MahrThe topic of motivating employees is extremely important to managers and supervisors. Despite the important of the topic, several myths persist -- especially among new managers and supervisors. Before looking at what management can do to support the motivation of employees, it's important first to clear up these common myths.
1. Myth #1 -- "I can motivate people"
Not really -- they have to motivate themselves. You can't motivate people anymore than you can empower them. Employees have to motivate and empower themselves. However, you can set up an environment where they best motivate and empower themselves. The key is knowing how to set up the environment for each of your employees.
2. Myth #2 -- "Money is a good motivator"
Not really. Certain things like money, a nice office and job security can help people from becoming less motivated, but they usually don't help people to become more motivated. A key goal is to understand the motivations of each of your employees.
3. Myth #3 -- "Fear is a damn good motivator"
Fear is a great motivator -- for a very short time. That's why a lot of yelling from the boss won't seem to "light a spark under employees" for a very long time.
4. Myth #4 -- "I know what motivates me, so I know what motivates my employees"
Not really. Different people are motivated by different things. I may be greatly motivated by earning time away from my job to spend more time my family. You might be motivated much more by recognition of a job well done. People are not motivated by the same things. Again, a key goal is to understand what motivates each of your employees.
5. Myth #5 -- "Increased job satisfaction means increased job performance"
Research shows this isn't necessarily true at all. Increased job satisfaction does not necessarily mean increased job performance. If the goals of the organization are not aligned with the goals of employees, then employees aren't effectively working toward the mission of the organization.
6. Myth #6 -- "I can't comprehend employee motivation -- it's a science"
Not true. There are some very basic steps you can take that will go a long way toward supporting your employees to motivate themselves toward increased performance in their jobs.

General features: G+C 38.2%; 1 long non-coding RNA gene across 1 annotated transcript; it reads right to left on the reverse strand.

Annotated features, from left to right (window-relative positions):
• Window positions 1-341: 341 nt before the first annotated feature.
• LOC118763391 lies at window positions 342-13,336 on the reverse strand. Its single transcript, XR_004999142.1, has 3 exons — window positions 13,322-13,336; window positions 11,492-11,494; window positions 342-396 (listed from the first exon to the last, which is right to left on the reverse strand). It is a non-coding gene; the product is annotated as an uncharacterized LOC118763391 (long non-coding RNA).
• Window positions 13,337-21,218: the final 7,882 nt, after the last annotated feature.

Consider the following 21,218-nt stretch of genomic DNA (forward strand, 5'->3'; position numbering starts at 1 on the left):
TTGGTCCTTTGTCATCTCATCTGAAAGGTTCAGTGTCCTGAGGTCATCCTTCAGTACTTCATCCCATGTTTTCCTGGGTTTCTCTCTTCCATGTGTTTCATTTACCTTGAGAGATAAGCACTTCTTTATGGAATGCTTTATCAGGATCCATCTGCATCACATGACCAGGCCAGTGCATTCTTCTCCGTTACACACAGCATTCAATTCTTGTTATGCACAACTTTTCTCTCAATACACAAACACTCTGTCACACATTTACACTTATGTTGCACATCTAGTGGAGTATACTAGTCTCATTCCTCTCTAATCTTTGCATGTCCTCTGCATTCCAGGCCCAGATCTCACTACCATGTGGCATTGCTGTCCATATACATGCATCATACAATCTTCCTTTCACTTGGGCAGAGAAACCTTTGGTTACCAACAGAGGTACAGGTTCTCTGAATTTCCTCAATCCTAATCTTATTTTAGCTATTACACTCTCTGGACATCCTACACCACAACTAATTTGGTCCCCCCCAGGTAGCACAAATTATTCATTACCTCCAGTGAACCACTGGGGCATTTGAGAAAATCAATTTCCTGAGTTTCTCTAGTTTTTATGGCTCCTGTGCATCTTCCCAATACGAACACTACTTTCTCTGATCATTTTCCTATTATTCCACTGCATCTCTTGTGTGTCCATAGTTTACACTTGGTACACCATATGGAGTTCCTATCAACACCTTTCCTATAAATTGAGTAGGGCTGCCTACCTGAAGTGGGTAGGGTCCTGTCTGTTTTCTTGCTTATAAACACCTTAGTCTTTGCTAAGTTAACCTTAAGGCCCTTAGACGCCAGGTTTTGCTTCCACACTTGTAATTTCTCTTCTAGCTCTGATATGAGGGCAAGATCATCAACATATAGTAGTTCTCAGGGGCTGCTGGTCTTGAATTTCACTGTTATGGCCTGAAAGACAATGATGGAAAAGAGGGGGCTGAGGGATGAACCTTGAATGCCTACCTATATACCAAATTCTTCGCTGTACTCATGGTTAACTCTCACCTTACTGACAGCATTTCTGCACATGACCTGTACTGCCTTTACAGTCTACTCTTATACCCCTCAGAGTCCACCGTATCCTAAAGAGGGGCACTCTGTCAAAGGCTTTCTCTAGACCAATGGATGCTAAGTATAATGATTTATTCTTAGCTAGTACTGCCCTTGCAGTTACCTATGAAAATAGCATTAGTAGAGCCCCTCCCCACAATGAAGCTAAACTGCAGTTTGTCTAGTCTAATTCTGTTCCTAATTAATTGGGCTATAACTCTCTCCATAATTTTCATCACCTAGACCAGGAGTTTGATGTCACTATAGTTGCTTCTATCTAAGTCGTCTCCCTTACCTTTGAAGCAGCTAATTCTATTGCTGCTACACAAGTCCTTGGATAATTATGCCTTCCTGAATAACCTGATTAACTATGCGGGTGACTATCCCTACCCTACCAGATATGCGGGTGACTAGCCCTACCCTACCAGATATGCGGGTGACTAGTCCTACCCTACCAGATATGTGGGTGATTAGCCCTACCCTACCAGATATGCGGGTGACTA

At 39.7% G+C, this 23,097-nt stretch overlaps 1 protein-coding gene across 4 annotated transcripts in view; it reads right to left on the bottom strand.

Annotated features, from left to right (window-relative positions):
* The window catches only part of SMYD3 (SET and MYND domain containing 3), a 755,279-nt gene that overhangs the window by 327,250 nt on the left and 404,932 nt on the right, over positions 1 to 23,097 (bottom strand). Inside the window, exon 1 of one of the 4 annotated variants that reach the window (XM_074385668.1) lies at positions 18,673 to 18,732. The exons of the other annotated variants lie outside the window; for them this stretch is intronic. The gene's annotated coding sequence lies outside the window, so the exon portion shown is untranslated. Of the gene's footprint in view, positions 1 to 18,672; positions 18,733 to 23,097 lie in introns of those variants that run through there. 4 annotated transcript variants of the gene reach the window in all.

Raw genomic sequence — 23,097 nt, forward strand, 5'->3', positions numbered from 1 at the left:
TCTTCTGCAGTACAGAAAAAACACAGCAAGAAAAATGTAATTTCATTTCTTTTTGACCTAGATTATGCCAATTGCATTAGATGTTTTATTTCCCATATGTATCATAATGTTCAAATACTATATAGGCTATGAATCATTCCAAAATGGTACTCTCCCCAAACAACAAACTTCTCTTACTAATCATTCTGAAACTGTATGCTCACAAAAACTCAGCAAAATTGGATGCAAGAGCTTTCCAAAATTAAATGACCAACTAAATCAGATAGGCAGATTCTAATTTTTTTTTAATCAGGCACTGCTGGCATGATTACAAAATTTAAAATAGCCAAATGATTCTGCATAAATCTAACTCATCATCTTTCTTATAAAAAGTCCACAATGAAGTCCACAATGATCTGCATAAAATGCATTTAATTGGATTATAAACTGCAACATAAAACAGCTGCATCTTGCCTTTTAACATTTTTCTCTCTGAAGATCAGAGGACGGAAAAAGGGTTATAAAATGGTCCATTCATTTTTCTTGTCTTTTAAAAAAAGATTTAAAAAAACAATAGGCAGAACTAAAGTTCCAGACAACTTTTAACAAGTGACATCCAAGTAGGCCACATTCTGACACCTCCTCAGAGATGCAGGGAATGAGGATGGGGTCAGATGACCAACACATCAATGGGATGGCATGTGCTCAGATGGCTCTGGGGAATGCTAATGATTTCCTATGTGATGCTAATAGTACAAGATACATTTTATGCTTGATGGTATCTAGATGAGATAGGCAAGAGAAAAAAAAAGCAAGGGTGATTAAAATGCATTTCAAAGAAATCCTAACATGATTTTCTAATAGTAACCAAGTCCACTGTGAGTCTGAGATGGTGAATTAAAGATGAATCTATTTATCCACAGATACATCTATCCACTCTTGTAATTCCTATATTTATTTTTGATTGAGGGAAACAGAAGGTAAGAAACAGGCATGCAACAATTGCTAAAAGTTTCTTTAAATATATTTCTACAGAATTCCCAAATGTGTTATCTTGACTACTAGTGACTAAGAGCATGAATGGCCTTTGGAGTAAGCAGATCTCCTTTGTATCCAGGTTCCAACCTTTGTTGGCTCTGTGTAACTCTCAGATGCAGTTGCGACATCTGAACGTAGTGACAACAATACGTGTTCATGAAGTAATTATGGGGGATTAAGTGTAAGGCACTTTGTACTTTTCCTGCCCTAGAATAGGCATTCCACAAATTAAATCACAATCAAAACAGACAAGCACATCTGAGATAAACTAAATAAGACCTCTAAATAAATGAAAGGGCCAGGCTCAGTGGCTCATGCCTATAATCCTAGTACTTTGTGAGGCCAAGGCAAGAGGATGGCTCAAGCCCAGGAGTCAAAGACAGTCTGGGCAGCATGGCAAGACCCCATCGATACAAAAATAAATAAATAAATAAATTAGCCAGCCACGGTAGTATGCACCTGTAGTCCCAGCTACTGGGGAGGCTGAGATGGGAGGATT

From India, Bangalore
MahrThe term "Employee Relationship Management" (acronym ERM), translate as "management of the relationship with the employees" refers to the use of technologies in the management of human resources. This concept is based on client relationship management, with the employee at its center. “Employee relationship management” is a term that refers to relationship development and management between employers and their employees. There are a lot of different issues that can affect employee satisfaction, which has a direct result on employee productivity and overall corporate culture. Employee relationship management can be driven by using employee surveys to directly engage your employees in the issues that are most important to them.
This involves implementing a dedicated information system for the management of human resources (generally referred to as HRIS), which makes it possible to cover all problems that are related with the relationship between a company and its employees, in particular:
- Training, i.e. the preparation of an overall training plan of the company which makes it possible to handle a catalog of compulsory or optional internships, requests by employees, and tracking of training actions;
- Communication – Pay, to prepare a statement of payments and mailing of salary bulletins. Open communication both amongst your employees and between the employees and the management team is imperative. When employees feel that they can’t be heard, they may become frustrated, leading to lowered employee morale. Lowered morale can result in lowered productivity and an uncomfortable, or even hostile, work environment. Employee surveys can give you a thorough understanding of how your employees feel about communication in your work environment.
- Conflict management – When problems arise, it is important to understand how to handle them. This is a fundamental aspect of employee relationship management. Sometimes those conflicts occur between employees and employers. EmployeeSurveys.com can provide you the necessary tools to help you negotiate and manage conflicts in your business.
- Recruiting, in particular follow-up on recruiting interviews and new recruits;
- Competence and career management, consisting in the implementation of a competence reference standard which permits improved management of jobs within the enterprise and in-house transfers. The goal is to value human assets by prioritizing the competences, knowledge, and know-how of the employees;
- Time management, i.e. the management and quantification of the activity of the employees of the company, in particular with a view to compliance with existing laws (reduction of working hours, payment of overtime, accounting of vacation, work breaks and absences);
- Employee growth – Employees that feel they are only required to put in their hours and go home will do just that. Employees that feel they can become a valuable asset based on their work, as well as their ability to provide important ideas, offer input, and perhaps pursue growth opportunities within the company, will create a positive atmosphere within the corporate culture.
- Internal communication, which permits sensitization and transverse information, which makes it possible to break the isolation of the different sectors of the enterprise.
Focusing on employee relationship management can have profound effects on how your business operates. Conducting employee surveys is a useful tool towards reaching a beneficial level of employee relationship management because they provide an opportunity for candid feedback and analysis that isn’t achievable in typical business communication
From India, Bangalore